Fears HK pair among missing after volcano nightmare

Top News | Stella Wong and agencies 11 Dec 2019

Two Hongkongers were reportedly missing after the volcanic eruptions on New Zealand's White Island, but the Immigration Department said it had not received any requests for assistance as of last night.

Amid fears the volcano could erupt again, search parties were hampered to conduct rescue work and search for the eight people who remained missing after Monday's eruption, which killed at least six people.

According to a Red Cross website that allows a search for family members, the names of a man and a woman from Hong Kong - Kelvin Chan Chi-keung, 69, and Lorna Li Shun-wa, 58 - are included on a list of missing people.

The Family Links website, which allows people to register missing persons, is not an official list of missing persons.

Sources said family members of the two missing Hongkongers had lost contact with them before the eruption.

It is unclear whether they had been on the island.

The Immigration Department yesterday said it is still verifying with the Office of the Commissioner of China's Ministry of Foreign Affairs in Hong Kong, the Chinese Embassy in New Zealand, Travel Industry Council and the cruise company to check if any Hongkongers are involved.

The Chinese embassy in New Zealand confirmed that two Chinese citizens were injured in the eruption.

It said in a statement that staff members visited the two in hospitals yesterday afternoon.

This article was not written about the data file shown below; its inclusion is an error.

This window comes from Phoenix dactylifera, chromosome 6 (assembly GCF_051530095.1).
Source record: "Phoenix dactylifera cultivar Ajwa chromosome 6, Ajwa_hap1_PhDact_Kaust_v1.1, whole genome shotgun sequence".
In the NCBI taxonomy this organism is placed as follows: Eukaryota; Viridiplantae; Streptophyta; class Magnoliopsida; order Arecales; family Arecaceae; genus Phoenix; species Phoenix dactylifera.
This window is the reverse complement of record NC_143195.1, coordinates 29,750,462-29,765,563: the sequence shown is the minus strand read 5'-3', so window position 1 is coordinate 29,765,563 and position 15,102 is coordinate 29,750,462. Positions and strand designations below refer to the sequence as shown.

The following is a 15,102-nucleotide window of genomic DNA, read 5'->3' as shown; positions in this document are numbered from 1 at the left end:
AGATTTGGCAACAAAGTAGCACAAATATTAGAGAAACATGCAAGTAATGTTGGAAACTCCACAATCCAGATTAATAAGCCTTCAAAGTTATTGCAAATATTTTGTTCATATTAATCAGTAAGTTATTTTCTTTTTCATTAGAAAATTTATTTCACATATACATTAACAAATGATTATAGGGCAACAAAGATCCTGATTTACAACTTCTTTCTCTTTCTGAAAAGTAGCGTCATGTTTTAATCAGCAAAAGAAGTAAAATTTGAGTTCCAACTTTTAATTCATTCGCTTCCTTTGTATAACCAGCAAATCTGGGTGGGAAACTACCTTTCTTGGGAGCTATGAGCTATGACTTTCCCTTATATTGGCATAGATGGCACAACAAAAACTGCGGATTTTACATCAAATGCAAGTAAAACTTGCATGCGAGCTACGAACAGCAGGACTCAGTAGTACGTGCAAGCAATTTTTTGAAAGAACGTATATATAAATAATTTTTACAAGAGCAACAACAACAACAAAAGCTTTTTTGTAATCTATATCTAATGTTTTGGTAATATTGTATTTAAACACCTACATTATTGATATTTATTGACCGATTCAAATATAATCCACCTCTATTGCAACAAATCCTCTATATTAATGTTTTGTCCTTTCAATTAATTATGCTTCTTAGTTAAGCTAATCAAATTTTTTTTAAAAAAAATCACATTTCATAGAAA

The Chinese Ministry of Foreign Affairs has not replied regarding whether the Chinese citizens are Hongkongers.

The eruption took place on Monday afternoon, local time, while people were touring the volcano, including many from a Royal Caribbean cruise ship, the Ovation of the Seas.

Five people lost their lives in the immediate aftermath and police yesterday confirmed the death of a sixth victim.

The unnamed person was earlier being treated at Middlemore Hospital in Auckland.

Police said 47 people were on the uninhabited island at the time of the eruption - 24 from Australia, nine from the United States, five from New Zealand, four from Germany, two each from China and the United Kingdom and one from Malaysia.

The eight still unaccounted for are probably dead, police said.

"We can never say 100 percent, but I would strongly suggest that there is no one that has survived on the island," said police deputy commissioner John Tims.

Over 30 people who were injured remained in hospital.

Pete Watson from Department of Health said 27 of them have very serious burns covering more than 30 percent of their body surface. "Not all of the patients will survive," he said.

New Zealand Prime Minister Jacinda Ardern said reconnaissance flights showed no signs of life on White Island.

"The scale of this tragedy is devastating," Ardern said.

Police said it was opening a criminal investigation into the deaths that would accompany an investigation by health and safety regulators.

But hours later, police put out a statement saying that while they were investigating the deaths on behalf of the coroner, it is too early to confirm whether there will also be a criminal investigation.


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